Corentin de Chatelperron: low-tech for a sustainable future – UNESCO

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After working in sustainable tourism alongside his studies, Corentin moved to Bangladesh in 2009 to work at the Taratari shipyard to help produce fibreglass composite boats. There, the young engineer had the idea of replacing the fibreglass material – extremely polluting to produce, expensive and imported – with jute fibre, a natural resource local to Bangladesh and India. Using 40% jute composite and 60% glass composite, he built the first boat to incorporate jute and set off on a 6-month adventure at sea from Bangladesh to France. This pivotal journey allowed him to demonstrate the potential of his research and launch the Jute Lab research project. In 2013, thanks to the Jute Lab’s valuable research, Corentin and his team took inspiration from Bengali sampans and built the Gold of Bengal… the first sailboat in the world built from a composite 100% reinforced with natural fibres.   
It was on board the Gold of Bengal that his interest in low-tech fully ignited. During a six-month trip to the Bay of Bengal to test the resistance of the jute fibre-based material, he challenged himself to survive using low-tech systems, which are simple, inexpensive and energy efficient. 
Since then, Corentin has been dedicating his life to finding, testing and sharing low-tech solutions far and wide. Why is low-tech so important for the planet? Low-technology methods re-focus on the essential, opting for the simplest and least technologically intense approach to ensure needs are met. It’s sustainable in both senses of the word, minimising the consumption of energy and resources, and maintaining functionable durability. Promoting collective resilience, accessibility and empowerment, low-tech is inexpensive and able to be repaired and maintained by users. Corentin and his team realised that many low-tech initiatives were spontaneously emerging across the world thanks to individual and collective action, so they decided to propel the movement. The founding of the Low-Tech Lab in 2013 sparked a series of expeditions testing low-tech in different contexts, and programmes aimed at sharing low-tech methods.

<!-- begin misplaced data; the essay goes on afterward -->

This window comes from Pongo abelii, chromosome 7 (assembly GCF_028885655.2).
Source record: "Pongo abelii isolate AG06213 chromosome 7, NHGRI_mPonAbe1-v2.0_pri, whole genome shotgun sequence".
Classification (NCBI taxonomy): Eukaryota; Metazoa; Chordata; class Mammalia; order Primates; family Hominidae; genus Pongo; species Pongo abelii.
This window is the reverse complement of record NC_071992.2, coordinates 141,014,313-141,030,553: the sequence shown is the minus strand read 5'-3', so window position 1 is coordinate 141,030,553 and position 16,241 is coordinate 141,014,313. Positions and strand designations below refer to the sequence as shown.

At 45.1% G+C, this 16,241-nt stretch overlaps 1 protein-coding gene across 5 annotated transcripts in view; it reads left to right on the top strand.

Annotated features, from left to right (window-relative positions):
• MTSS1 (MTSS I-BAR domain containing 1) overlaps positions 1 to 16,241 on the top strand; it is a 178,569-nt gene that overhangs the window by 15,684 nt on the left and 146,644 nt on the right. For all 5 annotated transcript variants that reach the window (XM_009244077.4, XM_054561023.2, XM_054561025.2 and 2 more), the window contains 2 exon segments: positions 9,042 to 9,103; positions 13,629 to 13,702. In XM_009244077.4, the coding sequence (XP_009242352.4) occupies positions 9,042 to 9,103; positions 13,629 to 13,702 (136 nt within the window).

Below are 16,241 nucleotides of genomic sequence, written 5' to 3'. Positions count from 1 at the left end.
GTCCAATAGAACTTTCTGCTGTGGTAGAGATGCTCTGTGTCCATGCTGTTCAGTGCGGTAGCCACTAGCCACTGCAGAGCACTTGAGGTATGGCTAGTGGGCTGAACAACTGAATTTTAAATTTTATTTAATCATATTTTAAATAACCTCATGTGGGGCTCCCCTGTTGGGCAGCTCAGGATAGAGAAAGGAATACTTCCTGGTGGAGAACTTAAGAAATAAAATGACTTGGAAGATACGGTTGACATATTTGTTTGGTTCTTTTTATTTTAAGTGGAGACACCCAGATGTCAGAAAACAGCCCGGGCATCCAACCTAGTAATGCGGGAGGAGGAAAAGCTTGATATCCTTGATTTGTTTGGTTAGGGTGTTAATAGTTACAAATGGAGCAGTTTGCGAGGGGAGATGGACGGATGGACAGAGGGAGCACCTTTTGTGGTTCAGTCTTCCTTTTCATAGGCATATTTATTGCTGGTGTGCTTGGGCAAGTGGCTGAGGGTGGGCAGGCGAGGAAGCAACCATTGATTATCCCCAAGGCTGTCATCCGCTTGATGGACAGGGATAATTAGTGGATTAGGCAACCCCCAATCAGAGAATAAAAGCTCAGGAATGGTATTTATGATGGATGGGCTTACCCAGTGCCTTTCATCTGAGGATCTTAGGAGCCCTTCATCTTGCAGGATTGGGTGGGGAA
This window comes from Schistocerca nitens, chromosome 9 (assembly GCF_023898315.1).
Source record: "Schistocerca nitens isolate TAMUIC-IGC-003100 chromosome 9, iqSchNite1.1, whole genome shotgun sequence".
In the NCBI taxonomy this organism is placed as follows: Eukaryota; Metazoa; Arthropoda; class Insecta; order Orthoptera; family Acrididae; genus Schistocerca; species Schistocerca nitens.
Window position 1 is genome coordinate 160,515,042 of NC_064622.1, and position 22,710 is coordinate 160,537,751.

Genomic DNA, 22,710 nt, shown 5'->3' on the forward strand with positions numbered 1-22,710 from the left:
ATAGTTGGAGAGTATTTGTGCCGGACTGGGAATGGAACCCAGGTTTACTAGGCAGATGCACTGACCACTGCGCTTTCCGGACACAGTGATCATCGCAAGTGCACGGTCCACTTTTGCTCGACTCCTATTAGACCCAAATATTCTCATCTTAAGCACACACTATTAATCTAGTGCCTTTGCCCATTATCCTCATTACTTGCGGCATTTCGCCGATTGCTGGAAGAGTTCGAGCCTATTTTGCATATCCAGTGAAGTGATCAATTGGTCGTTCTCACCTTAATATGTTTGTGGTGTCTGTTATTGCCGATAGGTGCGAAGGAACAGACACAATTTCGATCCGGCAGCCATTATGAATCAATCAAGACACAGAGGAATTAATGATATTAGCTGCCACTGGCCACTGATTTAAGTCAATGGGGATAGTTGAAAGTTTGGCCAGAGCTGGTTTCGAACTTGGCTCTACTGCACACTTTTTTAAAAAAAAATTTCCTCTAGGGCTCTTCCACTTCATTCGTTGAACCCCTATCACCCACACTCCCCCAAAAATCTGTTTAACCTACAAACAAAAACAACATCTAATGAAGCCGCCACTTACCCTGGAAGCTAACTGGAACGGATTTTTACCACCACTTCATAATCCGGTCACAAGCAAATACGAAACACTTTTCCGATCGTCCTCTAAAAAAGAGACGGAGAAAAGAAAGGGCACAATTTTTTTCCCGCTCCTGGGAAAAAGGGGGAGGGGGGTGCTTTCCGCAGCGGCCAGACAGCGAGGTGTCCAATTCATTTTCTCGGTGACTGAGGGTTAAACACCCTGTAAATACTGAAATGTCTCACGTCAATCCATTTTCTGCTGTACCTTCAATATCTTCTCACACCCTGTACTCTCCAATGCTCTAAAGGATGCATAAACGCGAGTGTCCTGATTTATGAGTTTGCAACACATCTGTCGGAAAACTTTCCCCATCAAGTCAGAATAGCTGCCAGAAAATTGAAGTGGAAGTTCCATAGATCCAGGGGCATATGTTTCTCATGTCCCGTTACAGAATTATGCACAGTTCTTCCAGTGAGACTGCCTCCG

In 2023, Corentin de Chatelperron joins the UNESCO Green Citizens initiative as a Pathfinder. Through his expeditions to test and share low-tech innovations in different contexts worldwide, he will support the initiative and its projects by bringing back stories, potential projects and valuable discoveries that highlight citizen action for the planet. 
UNESCO Green Citizens is also partnering with Corentin’s Arte series about his experiment “Biosphère du désert” (Desert Biosphere) with Caroline Pultz, about living sustainably using low-tech innovations. This particular experiment started on board the 45-foot catamaran Nomade des Mers (Sea Nomad), where Corentin and his team travelled the world to meet inventors for 7 years, to identify low-tech innovations on each continent, test them, document them and distribute them. Using these findings, Corentin and Belgian designer Caroline Pultz lived in Baja California, Mexico for 4 months to test a sustainable and desirable way of living. Their film and web series will document this experience, sharing their low-tech knowledge and findings with everyone. UNESCO Green Citizens is excited to partner with this film to support Corentin in spreading his invaluable sustainability insights and know-how with as wide an audience as possible. Keep an eye on the UNESCO Green Citizens page for news about the series!


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